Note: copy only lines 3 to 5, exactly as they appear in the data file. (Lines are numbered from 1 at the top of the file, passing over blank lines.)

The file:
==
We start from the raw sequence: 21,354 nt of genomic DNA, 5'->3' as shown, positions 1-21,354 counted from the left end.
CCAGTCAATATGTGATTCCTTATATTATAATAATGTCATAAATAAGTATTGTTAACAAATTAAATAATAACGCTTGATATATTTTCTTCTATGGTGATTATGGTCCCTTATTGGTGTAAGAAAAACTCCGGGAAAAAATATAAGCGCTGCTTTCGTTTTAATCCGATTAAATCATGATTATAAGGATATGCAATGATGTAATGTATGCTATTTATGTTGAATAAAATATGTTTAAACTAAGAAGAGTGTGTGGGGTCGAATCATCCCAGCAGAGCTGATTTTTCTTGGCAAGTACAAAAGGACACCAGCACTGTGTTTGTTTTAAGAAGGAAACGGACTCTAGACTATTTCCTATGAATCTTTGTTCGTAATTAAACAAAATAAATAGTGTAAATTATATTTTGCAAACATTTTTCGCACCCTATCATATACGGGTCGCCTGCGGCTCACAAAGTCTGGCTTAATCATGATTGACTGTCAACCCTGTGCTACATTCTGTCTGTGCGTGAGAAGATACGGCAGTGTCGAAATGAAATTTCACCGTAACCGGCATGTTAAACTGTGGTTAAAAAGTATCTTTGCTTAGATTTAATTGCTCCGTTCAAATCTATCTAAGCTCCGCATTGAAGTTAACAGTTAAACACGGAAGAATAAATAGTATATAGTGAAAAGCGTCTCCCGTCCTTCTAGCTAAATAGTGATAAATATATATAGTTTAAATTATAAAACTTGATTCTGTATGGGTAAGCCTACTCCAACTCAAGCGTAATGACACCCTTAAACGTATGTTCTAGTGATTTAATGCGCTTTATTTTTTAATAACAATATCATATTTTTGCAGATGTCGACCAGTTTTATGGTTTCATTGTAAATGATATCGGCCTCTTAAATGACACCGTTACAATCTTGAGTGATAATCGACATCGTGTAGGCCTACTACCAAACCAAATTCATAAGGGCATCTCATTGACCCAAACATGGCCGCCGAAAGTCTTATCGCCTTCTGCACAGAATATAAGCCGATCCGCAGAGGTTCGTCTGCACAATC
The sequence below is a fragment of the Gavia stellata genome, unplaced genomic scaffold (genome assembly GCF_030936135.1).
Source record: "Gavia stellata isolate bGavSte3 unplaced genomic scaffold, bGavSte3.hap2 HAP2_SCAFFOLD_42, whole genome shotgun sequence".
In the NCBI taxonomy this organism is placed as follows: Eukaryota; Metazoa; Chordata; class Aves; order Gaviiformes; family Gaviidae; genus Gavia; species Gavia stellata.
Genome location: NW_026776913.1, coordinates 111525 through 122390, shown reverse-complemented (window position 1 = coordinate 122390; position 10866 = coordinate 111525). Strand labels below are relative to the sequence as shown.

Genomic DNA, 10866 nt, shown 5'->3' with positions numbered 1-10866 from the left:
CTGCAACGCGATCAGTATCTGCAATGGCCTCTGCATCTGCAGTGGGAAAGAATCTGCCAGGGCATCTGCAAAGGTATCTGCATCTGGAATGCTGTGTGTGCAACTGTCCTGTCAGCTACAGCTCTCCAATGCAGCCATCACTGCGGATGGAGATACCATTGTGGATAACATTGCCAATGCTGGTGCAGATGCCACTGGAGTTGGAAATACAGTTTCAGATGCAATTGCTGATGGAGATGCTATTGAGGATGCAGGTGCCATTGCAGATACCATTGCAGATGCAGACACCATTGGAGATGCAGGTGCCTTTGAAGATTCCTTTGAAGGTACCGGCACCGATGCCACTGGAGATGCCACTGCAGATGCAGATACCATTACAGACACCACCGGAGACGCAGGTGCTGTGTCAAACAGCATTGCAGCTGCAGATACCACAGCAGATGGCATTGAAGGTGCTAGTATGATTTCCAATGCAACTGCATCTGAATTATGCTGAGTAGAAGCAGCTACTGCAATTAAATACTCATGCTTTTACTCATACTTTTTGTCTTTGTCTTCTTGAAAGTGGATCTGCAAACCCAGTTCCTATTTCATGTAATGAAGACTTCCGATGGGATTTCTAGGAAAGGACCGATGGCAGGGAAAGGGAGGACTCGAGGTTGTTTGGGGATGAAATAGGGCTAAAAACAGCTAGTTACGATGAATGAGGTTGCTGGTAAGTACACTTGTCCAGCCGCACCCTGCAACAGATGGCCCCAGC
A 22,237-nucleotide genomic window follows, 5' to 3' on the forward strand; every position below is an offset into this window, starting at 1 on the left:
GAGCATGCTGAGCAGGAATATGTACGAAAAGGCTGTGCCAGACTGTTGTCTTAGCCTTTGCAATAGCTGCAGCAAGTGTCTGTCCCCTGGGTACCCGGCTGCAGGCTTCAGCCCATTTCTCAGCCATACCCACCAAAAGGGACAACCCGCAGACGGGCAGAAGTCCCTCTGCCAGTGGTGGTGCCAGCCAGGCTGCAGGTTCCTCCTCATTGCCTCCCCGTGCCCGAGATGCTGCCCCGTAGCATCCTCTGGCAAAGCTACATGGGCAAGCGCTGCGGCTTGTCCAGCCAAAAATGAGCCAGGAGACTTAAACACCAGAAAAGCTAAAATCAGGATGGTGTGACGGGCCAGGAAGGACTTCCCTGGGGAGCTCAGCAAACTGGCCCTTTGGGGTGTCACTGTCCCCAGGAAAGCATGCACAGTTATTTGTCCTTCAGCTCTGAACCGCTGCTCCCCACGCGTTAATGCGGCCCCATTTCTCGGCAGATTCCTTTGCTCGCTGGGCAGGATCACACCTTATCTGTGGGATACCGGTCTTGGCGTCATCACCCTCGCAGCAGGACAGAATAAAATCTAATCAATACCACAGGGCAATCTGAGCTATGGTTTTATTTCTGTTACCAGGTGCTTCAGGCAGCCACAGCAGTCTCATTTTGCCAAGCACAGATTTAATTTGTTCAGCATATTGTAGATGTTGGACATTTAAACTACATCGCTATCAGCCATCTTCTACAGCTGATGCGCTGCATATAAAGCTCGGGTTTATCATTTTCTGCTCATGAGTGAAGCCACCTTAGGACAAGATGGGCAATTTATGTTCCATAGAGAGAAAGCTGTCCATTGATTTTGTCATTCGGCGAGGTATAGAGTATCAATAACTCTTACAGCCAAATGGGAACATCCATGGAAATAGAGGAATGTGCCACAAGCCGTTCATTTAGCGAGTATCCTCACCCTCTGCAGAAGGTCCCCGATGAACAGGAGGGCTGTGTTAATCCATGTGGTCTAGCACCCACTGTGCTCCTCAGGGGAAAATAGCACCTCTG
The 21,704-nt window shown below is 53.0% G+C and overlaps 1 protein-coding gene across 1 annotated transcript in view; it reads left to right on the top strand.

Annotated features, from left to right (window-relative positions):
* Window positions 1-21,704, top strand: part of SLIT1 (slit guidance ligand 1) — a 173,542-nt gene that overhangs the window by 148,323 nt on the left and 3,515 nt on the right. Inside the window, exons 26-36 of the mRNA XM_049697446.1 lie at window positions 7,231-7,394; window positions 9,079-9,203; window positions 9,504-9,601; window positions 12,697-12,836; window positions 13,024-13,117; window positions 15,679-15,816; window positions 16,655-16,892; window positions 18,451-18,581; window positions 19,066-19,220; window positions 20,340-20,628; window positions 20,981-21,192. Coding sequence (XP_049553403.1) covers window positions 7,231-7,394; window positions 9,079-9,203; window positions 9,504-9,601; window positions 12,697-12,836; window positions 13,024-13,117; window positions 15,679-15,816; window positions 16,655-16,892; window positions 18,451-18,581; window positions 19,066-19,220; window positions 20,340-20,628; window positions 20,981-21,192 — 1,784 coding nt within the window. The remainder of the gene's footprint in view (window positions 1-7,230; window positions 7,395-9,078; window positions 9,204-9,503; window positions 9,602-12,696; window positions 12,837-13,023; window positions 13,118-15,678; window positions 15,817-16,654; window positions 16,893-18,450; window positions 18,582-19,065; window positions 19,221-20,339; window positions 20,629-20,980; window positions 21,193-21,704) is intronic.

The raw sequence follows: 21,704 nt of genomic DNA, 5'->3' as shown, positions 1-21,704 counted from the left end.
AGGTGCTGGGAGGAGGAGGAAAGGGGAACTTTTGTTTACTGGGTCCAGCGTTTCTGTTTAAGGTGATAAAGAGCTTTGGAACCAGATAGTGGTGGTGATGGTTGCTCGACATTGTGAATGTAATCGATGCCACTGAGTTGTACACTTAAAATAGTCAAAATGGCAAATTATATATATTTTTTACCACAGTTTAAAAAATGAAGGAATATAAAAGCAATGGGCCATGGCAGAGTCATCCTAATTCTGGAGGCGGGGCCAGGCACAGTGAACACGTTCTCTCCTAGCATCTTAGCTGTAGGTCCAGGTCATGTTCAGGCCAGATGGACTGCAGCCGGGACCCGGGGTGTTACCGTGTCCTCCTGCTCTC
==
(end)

The sequence below is a fragment of the Gavia stellata genome, unplaced genomic scaffold (genome assembly GCF_030936135.1).
Source record: "Gavia stellata isolate bGavSte3 unplaced genomic scaffold, bGavSte3.hap2 HAP2_SCAFFOLD_42, whole genome shotgun sequence".
In the NCBI taxonomy this organism is placed as follows: Eukaryota; Metazoa; Chordata; class Aves; order Gaviiformes; family Gaviidae; genus Gavia; species Gavia stellata.